He says research by AccountAbility and others indicate that countries with strong civil societies are able to get the best out of business and also have a good policy environment.
“You get countries where there is more heat than light in relations between NGOs and business - in some countries in Europe there isn’t an effective partnership between NGOs, business and government. You get a kind of stand-off position - particularly in Brussels, where things are quite adversarial and don’t necessarily lead to much innovation.”
“But, in general, the evidence is that the stronger civil society, the more pressure goes on business and the more they are forced to innovate. And the more vibrant civil society is, the more business is able to listen to what consumers really want.
MacGillivray says that even in countries which do not have much in the way of civil society, foundations have been set up by ruling families or philanthropists that act a bit like non-governmental organisations.
Talent, gender, education and leadership
The Arab World wants to be innovative and is looking to develop education in the region, asserts MacGillivray, but it’s not going to be easy “to really scale this up.”
“It’s great to see INSEAD in the region. There are a number of other management schools getting engaged - MIT has a partnership with the Masdar initiative in Abu Dhabi and Thunderbird is interested in doing stuff.”
“There is real interest there and Arab management students get a lot from studying internationally and they would also get a lot from having more home-grown offerings as well.”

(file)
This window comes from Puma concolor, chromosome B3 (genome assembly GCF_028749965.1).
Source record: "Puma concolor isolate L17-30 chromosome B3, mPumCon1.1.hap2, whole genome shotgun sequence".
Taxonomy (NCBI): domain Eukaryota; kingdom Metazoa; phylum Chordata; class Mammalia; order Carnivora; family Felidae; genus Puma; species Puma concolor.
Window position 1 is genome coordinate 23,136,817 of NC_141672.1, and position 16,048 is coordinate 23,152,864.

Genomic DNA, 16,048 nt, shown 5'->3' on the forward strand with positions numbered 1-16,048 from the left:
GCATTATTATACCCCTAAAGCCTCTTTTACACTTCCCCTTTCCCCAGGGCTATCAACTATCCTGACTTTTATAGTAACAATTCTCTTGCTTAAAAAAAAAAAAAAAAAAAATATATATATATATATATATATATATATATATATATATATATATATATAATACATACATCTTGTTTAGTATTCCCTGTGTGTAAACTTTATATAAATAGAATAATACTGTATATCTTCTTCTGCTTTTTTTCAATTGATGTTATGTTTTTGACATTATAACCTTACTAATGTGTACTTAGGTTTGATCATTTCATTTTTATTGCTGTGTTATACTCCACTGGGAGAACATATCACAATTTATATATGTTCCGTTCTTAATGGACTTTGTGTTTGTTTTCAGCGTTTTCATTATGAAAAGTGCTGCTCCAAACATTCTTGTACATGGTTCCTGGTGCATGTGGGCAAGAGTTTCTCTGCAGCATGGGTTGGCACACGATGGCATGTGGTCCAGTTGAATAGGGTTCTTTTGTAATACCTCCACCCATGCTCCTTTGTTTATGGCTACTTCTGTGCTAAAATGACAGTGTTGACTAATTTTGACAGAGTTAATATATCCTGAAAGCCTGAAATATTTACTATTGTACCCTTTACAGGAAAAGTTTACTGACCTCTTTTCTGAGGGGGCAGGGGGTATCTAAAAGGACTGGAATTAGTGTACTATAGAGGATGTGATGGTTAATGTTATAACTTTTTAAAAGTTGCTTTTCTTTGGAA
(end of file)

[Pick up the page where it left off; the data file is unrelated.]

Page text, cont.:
For example, Jordan’s Queen Rania is engaged in a drive related to education, focusing on children in primary schools and then secondary, through to tertiary education, and management training.
The region already offers a lot of examples of leadership, MacGillivray says. There are also good case studies of Arab entrepreneurship and initiatives.
Gender equality is another issue - or as MacGillivray puts it - a “missed opportunity” in the Arab world which has all sorts of knock-on effects throughout society.
“In most countries this is a big problem, actually. You can’t sit in London and patronise the Arab world about poor gender equality, given how far from being equal it is here (in the UK),” he says.
But he points out, progress is underway in various countries and, he says, there are not many examples of where there is no progress are all.
Peace in the Middle East?
But the shadow hanging over the whole region is, of course, the faltering peace process in the Middle East.
He says ruefully: “You need peace to embed any of this responsible competitiveness. If there was a conflict in 12 months’ time, then a lot of these gains would go. And this would not, again, become a central agenda very quickly. So that’s the camel on the table - that’s the big one.”
The report, Responsible Competitiveness in the Arab World 2009, was led by Alex MacGillivray and Simon Zadek at AccountAbility and Darin Rovere at Sustainability Excellent Arabia.The foreword to the report is by Queen Rania Al Abdullah of Jordan.
The report was supported by the Arab Sustainability Leadership Group and sponsors included Abraaj, Aramex, JorAmCo and HBS.